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Can Papa John’s Customers Forget About Papa John?

The pizza chain’s new ad campaign puts a diverse group of franchisees, rather than its scorned founder, front and center

A Papa John’s in Miami Photo by Joe Raedle/Getty Images

Following multiple scandals involving racial slurs and alleged sexual misconduct, Papa John’s continues to distance itself from scorned founder John Schnatter. The pizza chain’s advertisements were once dominated by Schnatter’s likeness, but a new marketing campaign is devoid of the ousted chairman’s image, putting its franchisees front and center instead.

The new ad campaign launches Tuesday, NBC reports, and features several Papa John’s employees and franchisees of different ethnicities and age groups from across the country speaking directly into the camera.

“You’ve heard one voice of Papa John’s for a long time,” one of the workers says. Another follows with, “It’s time you heard from all of us.”

When asked about the timing of this campaign in light of discriminatory statements made by Papa John’s founder, Melissa Richards-Person, VP of global brand strategy and consumer connection, told Eater, “there were a number of very specific commitments that [Papa John’s new CEO Steve Richie] made... around how we want to do better. We recently promoted a Chief of Diversity, Equity, and Inclusion, Victoria Russell, and started two long-term initiatives for minority-owned franchisees.” Richards-Person notes that after a nationwide listening campaign, the company responded to consumers’ concerns on Twitter. Richards-Person says this ad campaign is “the next step” in the company’s commitment to rebranding as it continues to distance itself from Schnatter’s leadership.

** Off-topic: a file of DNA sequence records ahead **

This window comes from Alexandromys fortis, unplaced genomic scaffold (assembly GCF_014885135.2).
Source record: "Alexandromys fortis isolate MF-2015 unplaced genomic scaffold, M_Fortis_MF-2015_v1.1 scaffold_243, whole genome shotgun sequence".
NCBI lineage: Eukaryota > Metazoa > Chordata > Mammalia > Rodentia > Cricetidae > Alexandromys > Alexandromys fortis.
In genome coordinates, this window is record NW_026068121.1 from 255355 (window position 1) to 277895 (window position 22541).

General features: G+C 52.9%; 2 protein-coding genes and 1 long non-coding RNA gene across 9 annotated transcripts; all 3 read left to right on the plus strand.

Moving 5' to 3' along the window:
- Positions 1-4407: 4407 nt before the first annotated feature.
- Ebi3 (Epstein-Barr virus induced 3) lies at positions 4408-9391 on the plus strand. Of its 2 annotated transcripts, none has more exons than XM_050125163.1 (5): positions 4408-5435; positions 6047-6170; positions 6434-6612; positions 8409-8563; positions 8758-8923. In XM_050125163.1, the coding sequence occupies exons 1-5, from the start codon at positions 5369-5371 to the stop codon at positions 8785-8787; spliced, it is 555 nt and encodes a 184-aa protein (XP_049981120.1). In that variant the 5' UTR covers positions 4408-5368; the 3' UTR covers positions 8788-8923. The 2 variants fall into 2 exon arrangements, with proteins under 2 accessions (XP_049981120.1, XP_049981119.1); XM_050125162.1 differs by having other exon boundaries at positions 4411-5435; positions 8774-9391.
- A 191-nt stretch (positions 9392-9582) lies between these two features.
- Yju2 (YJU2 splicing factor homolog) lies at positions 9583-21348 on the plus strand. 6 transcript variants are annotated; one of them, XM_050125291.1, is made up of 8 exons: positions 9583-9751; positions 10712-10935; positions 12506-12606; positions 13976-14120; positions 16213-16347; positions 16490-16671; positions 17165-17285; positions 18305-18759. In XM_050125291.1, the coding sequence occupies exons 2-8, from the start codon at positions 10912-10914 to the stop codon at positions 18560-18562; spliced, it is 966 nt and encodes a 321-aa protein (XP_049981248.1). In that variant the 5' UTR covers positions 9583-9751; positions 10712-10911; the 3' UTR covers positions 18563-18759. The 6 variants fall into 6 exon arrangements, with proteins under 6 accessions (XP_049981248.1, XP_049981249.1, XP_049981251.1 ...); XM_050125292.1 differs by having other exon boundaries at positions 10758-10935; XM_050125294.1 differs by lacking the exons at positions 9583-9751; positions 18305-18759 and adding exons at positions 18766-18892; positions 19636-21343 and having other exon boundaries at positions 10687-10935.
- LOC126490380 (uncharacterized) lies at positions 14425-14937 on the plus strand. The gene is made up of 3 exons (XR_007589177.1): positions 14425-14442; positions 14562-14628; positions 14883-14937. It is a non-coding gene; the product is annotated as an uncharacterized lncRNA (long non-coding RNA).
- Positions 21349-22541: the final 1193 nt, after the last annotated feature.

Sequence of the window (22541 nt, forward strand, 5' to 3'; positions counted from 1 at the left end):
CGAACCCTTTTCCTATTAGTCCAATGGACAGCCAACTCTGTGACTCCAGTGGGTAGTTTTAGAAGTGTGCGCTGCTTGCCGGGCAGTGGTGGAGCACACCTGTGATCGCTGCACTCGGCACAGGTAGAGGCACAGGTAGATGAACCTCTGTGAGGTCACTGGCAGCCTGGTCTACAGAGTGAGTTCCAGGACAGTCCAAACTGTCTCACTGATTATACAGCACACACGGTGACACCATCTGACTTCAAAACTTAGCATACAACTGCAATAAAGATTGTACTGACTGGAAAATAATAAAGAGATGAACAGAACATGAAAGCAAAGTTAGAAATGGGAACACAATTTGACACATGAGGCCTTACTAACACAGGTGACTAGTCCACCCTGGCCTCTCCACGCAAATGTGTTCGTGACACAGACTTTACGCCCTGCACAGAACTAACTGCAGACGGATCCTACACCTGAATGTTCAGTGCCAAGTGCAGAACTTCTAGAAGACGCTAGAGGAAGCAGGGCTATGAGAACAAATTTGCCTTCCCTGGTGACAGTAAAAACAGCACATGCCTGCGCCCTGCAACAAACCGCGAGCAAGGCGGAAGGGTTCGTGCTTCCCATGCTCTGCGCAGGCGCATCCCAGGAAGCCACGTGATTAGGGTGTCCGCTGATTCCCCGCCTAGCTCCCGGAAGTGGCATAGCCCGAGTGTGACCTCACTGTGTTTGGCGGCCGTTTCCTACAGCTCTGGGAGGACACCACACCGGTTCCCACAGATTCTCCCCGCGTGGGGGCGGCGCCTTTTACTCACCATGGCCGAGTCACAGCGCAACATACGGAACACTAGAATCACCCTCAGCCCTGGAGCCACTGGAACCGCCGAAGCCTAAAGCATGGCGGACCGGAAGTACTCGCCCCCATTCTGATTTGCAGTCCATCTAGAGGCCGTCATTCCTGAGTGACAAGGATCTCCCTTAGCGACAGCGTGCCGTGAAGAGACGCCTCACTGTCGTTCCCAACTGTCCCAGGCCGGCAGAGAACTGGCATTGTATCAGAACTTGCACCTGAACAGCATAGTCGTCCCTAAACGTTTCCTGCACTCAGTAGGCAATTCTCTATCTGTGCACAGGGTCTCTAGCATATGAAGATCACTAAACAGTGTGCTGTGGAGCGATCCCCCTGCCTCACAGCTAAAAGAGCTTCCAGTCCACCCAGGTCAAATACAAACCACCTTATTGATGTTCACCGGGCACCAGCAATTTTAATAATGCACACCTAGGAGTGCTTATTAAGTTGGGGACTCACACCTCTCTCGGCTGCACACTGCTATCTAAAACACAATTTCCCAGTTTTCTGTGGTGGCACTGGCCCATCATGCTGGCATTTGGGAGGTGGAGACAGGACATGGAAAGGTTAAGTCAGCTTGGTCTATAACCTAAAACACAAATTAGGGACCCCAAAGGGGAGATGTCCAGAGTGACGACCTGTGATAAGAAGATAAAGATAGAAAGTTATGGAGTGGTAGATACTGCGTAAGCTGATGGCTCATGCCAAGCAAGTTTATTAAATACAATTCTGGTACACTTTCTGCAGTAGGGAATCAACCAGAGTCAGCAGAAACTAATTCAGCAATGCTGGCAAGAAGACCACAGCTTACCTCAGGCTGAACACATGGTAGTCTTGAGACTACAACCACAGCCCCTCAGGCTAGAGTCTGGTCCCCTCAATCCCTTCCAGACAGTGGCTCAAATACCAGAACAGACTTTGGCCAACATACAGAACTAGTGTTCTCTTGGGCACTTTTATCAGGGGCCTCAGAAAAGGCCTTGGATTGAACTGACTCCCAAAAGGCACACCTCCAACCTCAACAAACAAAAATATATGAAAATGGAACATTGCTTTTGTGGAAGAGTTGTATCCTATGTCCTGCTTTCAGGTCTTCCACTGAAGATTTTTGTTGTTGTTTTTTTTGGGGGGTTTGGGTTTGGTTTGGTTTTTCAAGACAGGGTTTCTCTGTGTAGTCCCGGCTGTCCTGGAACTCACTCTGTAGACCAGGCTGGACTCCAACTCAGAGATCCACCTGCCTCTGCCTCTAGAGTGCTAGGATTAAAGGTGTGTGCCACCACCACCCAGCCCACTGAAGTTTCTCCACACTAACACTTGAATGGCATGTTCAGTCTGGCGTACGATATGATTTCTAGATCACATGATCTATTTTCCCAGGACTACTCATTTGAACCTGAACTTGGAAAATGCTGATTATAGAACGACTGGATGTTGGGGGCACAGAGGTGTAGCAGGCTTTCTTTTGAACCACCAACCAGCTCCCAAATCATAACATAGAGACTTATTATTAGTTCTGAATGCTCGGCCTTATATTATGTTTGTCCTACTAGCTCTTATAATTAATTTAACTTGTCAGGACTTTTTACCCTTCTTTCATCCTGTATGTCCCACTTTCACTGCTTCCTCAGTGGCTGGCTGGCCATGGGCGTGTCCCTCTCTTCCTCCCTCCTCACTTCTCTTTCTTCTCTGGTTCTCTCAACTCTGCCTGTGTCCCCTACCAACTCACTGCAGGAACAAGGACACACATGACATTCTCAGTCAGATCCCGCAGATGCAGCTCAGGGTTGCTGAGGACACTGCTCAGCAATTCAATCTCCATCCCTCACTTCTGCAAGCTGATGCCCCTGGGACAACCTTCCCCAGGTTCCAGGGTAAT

Schnatter resigned as chairman of the company back in July after a recording of him using a racial slur was leaked to the media. He did not go quietly, later saying he made a mistake by stepping down and accusing Papa John’s board of directors of failing to properly investigate the incident. Soon after, an investigative report from Forbes revealed numerous allegations of sexual misconduct against Schnatter and other Papa John’s employees.

Schnatter is still the company’s largest shareholder, and last month launched his own website ( in an attempt to repair his image, claiming only he knows what’s best for the company. In response, the company released a statement proclaiming that “all of our stakeholders want to save Papa John’s from John.” The pizza chain’s sales have slid following Schnatter’s highly publicized scandals, leading the company to offer its franchisees financial assistance to prevent stores from closing due to weak sales.

While it’s easy to thrust women and people of color into the spotlight to portray diversity, actually supporting those groups is another matter: Forbes’ investigative report into sexual misconduct accusations against the company painted a picture of a workplace where a misogynist “bro” culture runs rampant, further enabled by the alleged complicity of other executives including CEO Steve Ritchie and international president Tim O’Hern. While O’Hern resigned from his post earlier this month, he remains co-owner of several franchises, and Ritchie remains in his executive role.

Watch the newest Papa John’s ad, below:

Papa John’s New Ads: John’s Out, Diverse Franchisees Are In [NBC]
Papa John Is Convinced Only Papa John Can Save Papa John’s [E]